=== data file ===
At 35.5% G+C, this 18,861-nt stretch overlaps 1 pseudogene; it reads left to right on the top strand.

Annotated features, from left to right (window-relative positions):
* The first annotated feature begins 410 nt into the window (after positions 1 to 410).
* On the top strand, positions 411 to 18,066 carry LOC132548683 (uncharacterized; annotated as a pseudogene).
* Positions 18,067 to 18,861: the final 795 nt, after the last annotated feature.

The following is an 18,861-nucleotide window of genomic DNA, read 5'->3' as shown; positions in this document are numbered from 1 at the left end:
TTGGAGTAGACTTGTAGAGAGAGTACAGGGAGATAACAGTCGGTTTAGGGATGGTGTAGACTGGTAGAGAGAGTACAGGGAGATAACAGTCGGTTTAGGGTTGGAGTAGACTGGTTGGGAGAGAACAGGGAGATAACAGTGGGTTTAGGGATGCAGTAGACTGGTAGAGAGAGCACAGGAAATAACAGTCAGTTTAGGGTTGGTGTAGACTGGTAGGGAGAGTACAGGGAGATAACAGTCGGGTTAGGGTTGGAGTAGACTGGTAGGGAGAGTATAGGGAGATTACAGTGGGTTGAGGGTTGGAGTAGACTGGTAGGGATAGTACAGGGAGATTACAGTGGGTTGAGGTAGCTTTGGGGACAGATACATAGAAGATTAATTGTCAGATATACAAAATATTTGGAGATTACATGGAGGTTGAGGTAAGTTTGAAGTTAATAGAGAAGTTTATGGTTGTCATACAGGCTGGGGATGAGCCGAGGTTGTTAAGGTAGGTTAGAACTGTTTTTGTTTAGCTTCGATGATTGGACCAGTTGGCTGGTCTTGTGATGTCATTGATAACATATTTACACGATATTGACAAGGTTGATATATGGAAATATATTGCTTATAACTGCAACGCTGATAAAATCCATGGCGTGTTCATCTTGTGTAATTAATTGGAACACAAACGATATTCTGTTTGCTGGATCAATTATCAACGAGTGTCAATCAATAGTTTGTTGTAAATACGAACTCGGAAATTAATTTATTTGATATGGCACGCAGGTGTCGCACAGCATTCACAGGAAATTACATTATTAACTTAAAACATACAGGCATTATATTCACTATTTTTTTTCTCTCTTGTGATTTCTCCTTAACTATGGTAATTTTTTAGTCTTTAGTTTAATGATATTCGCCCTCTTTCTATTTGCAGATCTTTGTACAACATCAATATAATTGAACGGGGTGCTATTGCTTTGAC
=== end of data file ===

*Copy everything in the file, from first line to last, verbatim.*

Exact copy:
At 35.5% G+C, this 18,861-nt stretch overlaps 1 pseudogene; it reads left to right on the top strand.

Annotated features, from left to right (window-relative positions):
* The first annotated feature begins 410 nt into the window (after positions 1 to 410).
* On the top strand, positions 411 to 18,066 carry LOC132548683 (uncharacterized; annotated as a pseudogene).
* Positions 18,067 to 18,861: the final 795 nt, after the last annotated feature.

The following is an 18,861-nucleotide window of genomic DNA, read 5'->3' as shown; positions in this document are numbered from 1 at the left end:
TTGGAGTAGACTTGTAGAGAGAGTACAGGGAGATAACAGTCGGTTTAGGGATGGTGTAGACTGGTAGAGAGAGTACAGGGAGATAACAGTCGGTTTAGGGTTGGAGTAGACTGGTTGGGAGAGAACAGGGAGATAACAGTGGGTTTAGGGATGCAGTAGACTGGTAGAGAGAGCACAGGAAATAACAGTCAGTTTAGGGTTGGTGTAGACTGGTAGGGAGAGTACAGGGAGATAACAGTCGGGTTAGGGTTGGAGTAGACTGGTAGGGAGAGTATAGGGAGATTACAGTGGGTTGAGGGTTGGAGTAGACTGGTAGGGATAGTACAGGGAGATTACAGTGGGTTGAGGTAGCTTTGGGGACAGATACATAGAAGATTAATTGTCAGATATACAAAATATTTGGAGATTACATGGAGGTTGAGGTAAGTTTGAAGTTAATAGAGAAGTTTATGGTTGTCATACAGGCTGGGGATGAGCCGAGGTTGTTAAGGTAGGTTAGAACTGTTTTTGTTTAGCTTCGATGATTGGACCAGTTGGCTGGTCTTGTGATGTCATTGATAACATATTTACACGATATTGACAAGGTTGATATATGGAAATATATTGCTTATAACTGCAACGCTGATAAAATCCATGGCGTGTTCATCTTGTGTAATTAATTGGAACACAAACGATATTCTGTTTGCTGGATCAATTATCAACGAGTGTCAATCAATAGTTTGTTGTAAATACGAACTCGGAAATTAATTTATTTGATATGGCACGCAGGTGTCGCACAGCATTCACAGGAAATTACATTATTAACTTAAAACATACAGGCATTATATTCACTATTTTTTTTCTCTCTTGTGATTTCTCCTTAACTATGGTAATTTTTTAGTCTTTAGTTTAATGATATTCGCCCTCTTTCTATTTGCAGATCTTTGTACAACATCAATATAATTGAACGGGGTGCTATTGCTTTGAC